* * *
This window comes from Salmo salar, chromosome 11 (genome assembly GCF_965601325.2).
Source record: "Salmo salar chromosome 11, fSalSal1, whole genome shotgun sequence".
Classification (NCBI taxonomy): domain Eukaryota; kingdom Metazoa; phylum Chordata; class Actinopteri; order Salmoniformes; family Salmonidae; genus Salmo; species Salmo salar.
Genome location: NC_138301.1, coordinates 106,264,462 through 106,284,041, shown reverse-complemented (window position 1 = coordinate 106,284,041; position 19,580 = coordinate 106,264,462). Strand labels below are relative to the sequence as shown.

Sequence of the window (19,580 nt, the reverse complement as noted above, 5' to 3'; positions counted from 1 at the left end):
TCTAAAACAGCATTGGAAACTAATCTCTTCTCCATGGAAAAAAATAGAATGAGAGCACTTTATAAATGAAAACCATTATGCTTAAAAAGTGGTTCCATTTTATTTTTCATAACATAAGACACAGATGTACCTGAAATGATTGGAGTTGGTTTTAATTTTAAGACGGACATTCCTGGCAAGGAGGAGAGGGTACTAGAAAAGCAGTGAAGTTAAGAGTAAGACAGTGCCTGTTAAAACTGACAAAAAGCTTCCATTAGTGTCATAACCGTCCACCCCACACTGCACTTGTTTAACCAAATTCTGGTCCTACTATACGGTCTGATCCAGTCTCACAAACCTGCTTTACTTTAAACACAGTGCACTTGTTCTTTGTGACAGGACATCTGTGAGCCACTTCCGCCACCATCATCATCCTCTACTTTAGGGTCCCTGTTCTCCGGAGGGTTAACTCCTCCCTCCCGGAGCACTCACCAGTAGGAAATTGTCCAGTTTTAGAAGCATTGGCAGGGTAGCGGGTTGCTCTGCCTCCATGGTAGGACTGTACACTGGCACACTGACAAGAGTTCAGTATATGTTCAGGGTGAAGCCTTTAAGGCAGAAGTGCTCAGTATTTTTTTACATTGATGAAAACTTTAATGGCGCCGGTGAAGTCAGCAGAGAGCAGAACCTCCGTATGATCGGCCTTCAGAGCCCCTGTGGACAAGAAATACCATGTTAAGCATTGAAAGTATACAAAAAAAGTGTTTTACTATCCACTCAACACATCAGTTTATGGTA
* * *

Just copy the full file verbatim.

This window comes from Salmo salar, chromosome 11 (genome assembly GCF_965601325.2).
Source record: "Salmo salar chromosome 11, fSalSal1, whole genome shotgun sequence".
Classification (NCBI taxonomy): domain Eukaryota; kingdom Metazoa; phylum Chordata; class Actinopteri; order Salmoniformes; family Salmonidae; genus Salmo; species Salmo salar.
Genome location: NC_138301.1, coordinates 106,264,462 through 106,284,041, shown reverse-complemented (window position 1 = coordinate 106,284,041; position 19,580 = coordinate 106,264,462). Strand labels below are relative to the sequence as shown.

Sequence of the window (19,580 nt, the reverse complement as noted above, 5' to 3'; positions counted from 1 at the left end):
TCTAAAACAGCATTGGAAACTAATCTCTTCTCCATGGAAAAAAATAGAATGAGAGCACTTTATAAATGAAAACCATTATGCTTAAAAAGTGGTTCCATTTTATTTTTCATAACATAAGACACAGATGTACCTGAAATGATTGGAGTTGGTTTTAATTTTAAGACGGACATTCCTGGCAAGGAGGAGAGGGTACTAGAAAAGCAGTGAAGTTAAGAGTAAGACAGTGCCTGTTAAAACTGACAAAAAGCTTCCATTAGTGTCATAACCGTCCACCCCACACTGCACTTGTTTAACCAAATTCTGGTCCTACTATACGGTCTGATCCAGTCTCACAAACCTGCTTTACTTTAAACACAGTGCACTTGTTCTTTGTGACAGGACATCTGTGAGCCACTTCCGCCACCATCATCATCCTCTACTTTAGGGTCCCTGTTCTCCGGAGGGTTAACTCCTCCCTCCCGGAGCACTCACCAGTAGGAAATTGTCCAGTTTTAGAAGCATTGGCAGGGTAGCGGGTTGCTCTGCCTCCATGGTAGGACTGTACACTGGCACACTGACAAGAGTTCAGTATATGTTCAGGGTGAAGCCTTTAAGGCAGAAGTGCTCAGTATTTTTTTACATTGATGAAAACTTTAATGGCGCCGGTGAAGTCAGCAGAGAGCAGAACCTCCGTATGATCGGCCTTCAGAGCCCCTGTGGACAAGAAATACCATGTTAAGCATTGAAAGTATACAAAAAAAGTGTTTTACTATCCACTCAACACATCAGTTTATGGTA